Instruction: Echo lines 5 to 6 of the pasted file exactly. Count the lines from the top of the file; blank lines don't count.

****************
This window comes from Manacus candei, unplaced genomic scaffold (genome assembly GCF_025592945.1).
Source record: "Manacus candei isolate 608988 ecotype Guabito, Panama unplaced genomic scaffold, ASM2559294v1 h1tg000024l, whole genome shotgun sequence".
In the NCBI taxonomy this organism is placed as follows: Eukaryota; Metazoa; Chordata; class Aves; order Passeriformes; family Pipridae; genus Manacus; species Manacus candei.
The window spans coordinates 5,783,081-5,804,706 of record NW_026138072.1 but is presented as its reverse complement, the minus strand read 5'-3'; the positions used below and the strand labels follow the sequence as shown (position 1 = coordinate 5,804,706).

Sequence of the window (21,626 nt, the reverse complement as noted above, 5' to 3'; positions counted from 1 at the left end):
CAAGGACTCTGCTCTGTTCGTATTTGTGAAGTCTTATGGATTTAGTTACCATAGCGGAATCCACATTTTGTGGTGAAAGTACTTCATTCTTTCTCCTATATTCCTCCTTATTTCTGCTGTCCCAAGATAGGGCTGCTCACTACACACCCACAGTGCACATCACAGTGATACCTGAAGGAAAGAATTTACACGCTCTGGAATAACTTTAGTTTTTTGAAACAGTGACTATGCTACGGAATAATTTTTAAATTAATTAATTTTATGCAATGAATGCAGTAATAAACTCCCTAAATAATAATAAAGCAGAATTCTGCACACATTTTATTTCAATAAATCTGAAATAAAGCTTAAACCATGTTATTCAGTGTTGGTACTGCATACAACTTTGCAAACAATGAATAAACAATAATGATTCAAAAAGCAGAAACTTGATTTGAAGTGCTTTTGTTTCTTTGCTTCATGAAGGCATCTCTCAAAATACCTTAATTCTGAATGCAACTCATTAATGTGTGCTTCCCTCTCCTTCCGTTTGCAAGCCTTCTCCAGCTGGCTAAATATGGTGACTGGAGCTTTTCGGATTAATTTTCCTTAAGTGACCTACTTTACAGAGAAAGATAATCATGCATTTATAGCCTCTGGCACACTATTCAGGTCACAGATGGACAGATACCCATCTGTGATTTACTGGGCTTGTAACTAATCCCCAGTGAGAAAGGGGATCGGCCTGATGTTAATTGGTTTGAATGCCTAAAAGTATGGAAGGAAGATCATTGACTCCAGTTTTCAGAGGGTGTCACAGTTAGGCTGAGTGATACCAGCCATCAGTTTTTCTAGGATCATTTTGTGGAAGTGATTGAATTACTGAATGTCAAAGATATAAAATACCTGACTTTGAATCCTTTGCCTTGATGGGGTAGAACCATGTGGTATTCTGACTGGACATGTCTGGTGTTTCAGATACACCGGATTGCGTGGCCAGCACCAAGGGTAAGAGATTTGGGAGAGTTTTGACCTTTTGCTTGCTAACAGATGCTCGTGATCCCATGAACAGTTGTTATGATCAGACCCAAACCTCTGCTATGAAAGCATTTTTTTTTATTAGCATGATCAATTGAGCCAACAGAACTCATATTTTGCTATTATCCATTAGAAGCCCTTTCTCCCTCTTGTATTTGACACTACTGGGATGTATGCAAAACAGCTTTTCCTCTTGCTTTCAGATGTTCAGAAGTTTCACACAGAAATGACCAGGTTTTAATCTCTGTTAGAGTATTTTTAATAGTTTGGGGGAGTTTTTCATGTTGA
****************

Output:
Sequence of the window (21,626 nt, the reverse complement as noted above, 5' to 3'; positions counted from 1 at the left end):
CAAGGACTCTGCTCTGTTCGTATTTGTGAAGTCTTATGGATTTAGTTACCATAGCGGAATCCACATTTTGTGGTGAAAGTACTTCATTCTTTCTCCTATATTCCTCCTTATTTCTGCTGTCCCAAGATAGGGCTGCTCACTACACACCCACAGTGCACATCACAGTGATACCTGAAGGAAAGAATTTACACGCTCTGGAATAACTTTAGTTTTTTGAAACAGTGACTATGCTACGGAATAATTTTTAAATTAATTAATTTTATGCAATGAATGCAGTAATAAACTCCCTAAATAATAATAAAGCAGAATTCTGCACACATTTTATTTCAATAAATCTGAAATAAAGCTTAAACCATGTTATTCAGTGTTGGTACTGCATACAACTTTGCAAACAATGAATAAACAATAATGATTCAAAAAGCAGAAACTTGATTTGAAGTGCTTTTGTTTCTTTGCTTCATGAAGGCATCTCTCAAAATACCTTAATTCTGAATGCAACTCATTAATGTGTGCTTCCCTCTCCTTCCGTTTGCAAGCCTTCTCCAGCTGGCTAAATATGGTGACTGGAGCTTTTCGGATTAATTTTCCTTAAGTGACCTACTTTACAGAGAAAGATAATCATGCATTTATAGCCTCTGGCACACTATTCAGGTCACAGATGGACAGATACCCATCTGTGATTTACTGGGCTTGTAACTAATCCCCAGTGAGAAAGGGGATCGGCCTGATGTTAATTGGTTTGAATGCCTAAAAGTATGGAAGGAAGATCATTGACTCCAGTTTTCAGAGGGTGTCACAGTTAGGCTGAGTGATACCAGCCATCAGTTTTTCTAGGATCATTTTGTGGAAGTGATTGAATTACTGAATGTCAAAGATATAAAATACCTGACTTTGAATCCTTTGCCTTGATGGGGTAGAACCATGTGGTATTCTGACTGGACATGTCTGGTGTTTCAGATACACCGGATTGCGTGGCCAGCACCAAGGGTAAGAGATTTGGGAGAGTTTTGACCTTTTGCTTGCTAACAGATGCTCGTGATCCCATGAACAGTTGTTATGATCAGACCCAAACCTCTGCTATGAAAGCATTTTTTTTTATTAGCATGATCAATTGAGCCAACAGAACTCATATTTTGCTATTATCCATTAGAAGCCCTTTCTCCCTCTTGTATTTGACACTACTGGGATGTATGCAAAACAGCTTTTCCTCTTGCTTTCAGATGTTCAGAAGTTTCACACAGAAATGACCAGGTTTTAATCTCTGTTAGAGTATTTTTAATAGTTTGGGGGAGTTTTTCATGTTGA